If you can remain laser-focused on impacting user behaviour and only solve real problems when they come up, you will surprise yourself with the impact you can have. You might also surprise yourself with how many assumptions you make about users because you haven't talked to them in a long time.

I believe that companies that stick to this approach rigorously will create greater leverage and more value for their users and shareholders.

I will know what I need if I spend all my energy doing my new hobby instead of researching equipment. In the beginning stages, I will not need the most "Gucci" gear, and I might even look out of place if I had the best equipment and no clue how to use it. It would be better to smash others with my entry-level equipment down the line because I spent all my energy learning my new hobby. Then when I did upgrade to the "Gucci" gear, it would make a real difference.

Do more with less.

Thankfully the Tech world is going through a massive course correction. As interest rates increase, cheap debt and Venture Capital is starting to dry up. Now that startups can't access crazy money, they must focus even more on their mission. The companies that survive will be the ones that have solid fundamentals.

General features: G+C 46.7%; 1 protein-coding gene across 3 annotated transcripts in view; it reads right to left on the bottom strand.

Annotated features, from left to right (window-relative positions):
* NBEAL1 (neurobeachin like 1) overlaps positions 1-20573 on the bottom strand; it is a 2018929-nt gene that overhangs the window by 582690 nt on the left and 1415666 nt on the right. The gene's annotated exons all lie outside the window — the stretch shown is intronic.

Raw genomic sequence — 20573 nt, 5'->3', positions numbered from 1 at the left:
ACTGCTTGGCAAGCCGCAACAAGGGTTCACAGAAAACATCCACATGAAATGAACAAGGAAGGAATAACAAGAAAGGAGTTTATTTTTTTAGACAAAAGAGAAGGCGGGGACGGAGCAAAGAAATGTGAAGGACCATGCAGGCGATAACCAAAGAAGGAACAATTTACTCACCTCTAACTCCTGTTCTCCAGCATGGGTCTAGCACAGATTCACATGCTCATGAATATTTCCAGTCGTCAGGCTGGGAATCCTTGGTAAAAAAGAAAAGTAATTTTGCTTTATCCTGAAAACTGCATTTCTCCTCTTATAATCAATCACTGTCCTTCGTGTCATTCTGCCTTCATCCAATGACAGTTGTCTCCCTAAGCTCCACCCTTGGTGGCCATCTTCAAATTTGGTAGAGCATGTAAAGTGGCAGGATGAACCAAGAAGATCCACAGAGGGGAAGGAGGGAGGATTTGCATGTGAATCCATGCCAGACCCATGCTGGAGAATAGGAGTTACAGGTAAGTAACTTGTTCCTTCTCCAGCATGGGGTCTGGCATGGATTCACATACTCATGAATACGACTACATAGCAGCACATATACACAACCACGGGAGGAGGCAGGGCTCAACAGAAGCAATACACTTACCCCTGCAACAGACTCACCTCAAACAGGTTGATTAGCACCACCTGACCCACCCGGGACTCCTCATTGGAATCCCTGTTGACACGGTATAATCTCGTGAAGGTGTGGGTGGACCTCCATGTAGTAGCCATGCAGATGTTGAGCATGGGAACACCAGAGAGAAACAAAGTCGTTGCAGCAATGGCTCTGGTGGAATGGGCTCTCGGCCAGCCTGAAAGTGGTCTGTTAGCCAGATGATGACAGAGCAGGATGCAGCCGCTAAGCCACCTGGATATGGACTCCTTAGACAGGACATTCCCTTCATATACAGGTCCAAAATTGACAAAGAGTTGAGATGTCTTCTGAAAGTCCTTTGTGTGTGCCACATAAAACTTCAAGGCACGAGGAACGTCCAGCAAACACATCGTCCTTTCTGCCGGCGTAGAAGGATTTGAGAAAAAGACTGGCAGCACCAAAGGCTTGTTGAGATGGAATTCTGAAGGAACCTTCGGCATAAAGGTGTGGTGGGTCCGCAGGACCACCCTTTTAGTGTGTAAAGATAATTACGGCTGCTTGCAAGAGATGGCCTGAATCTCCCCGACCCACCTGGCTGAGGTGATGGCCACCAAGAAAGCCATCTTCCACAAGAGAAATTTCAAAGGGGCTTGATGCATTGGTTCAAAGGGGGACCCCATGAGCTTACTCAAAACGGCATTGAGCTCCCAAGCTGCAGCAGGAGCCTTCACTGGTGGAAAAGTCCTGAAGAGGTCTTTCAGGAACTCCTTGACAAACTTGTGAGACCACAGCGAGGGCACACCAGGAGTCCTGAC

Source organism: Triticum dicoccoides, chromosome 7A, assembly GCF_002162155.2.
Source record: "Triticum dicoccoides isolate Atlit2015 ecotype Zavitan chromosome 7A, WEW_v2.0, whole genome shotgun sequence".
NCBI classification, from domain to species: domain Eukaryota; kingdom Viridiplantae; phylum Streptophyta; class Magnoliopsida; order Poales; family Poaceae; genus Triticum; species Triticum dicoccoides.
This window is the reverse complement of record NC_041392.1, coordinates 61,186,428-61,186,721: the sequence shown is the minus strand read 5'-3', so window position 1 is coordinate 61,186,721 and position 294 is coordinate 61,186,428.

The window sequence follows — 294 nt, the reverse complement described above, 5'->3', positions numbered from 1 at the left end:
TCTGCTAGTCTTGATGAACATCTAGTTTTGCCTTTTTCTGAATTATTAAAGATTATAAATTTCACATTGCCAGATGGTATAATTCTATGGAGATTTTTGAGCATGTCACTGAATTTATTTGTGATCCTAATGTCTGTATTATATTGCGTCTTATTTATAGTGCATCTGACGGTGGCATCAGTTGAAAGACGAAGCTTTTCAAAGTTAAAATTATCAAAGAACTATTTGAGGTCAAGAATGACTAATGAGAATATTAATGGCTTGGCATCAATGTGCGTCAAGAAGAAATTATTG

Products will have to be built by smaller teams that can deliver business outcomes at an increasingly faster pace.

I can't see a place for Kubernetes in a lean organisation until they have grown to a massive scale. Even then, I think Kubernetes is a stretch. Most organisations should consider some of the higher-level building blocks available via cloud providers.

Remember that when Facebook bought WhatsApp for $19 billion, it had 35 developers and 450 million users!

If there is one takeaway from reading this, it is to be hyper-focused on what you need to achieve your organisation's mission. Don't get distracted by stuff you want to learn like Kubernetes or Golang - save that for the homelab.

If you can remain hyper-focused on making changes in your product that impact human behaviour that impacts business results, I have no doubt you will smash it out of the park.

That is all for this week folks, have a great week!

Jeremy (he/him)

Don't ignore your dreams, don't work too much, say what you think, cultivate friendships, and be happy.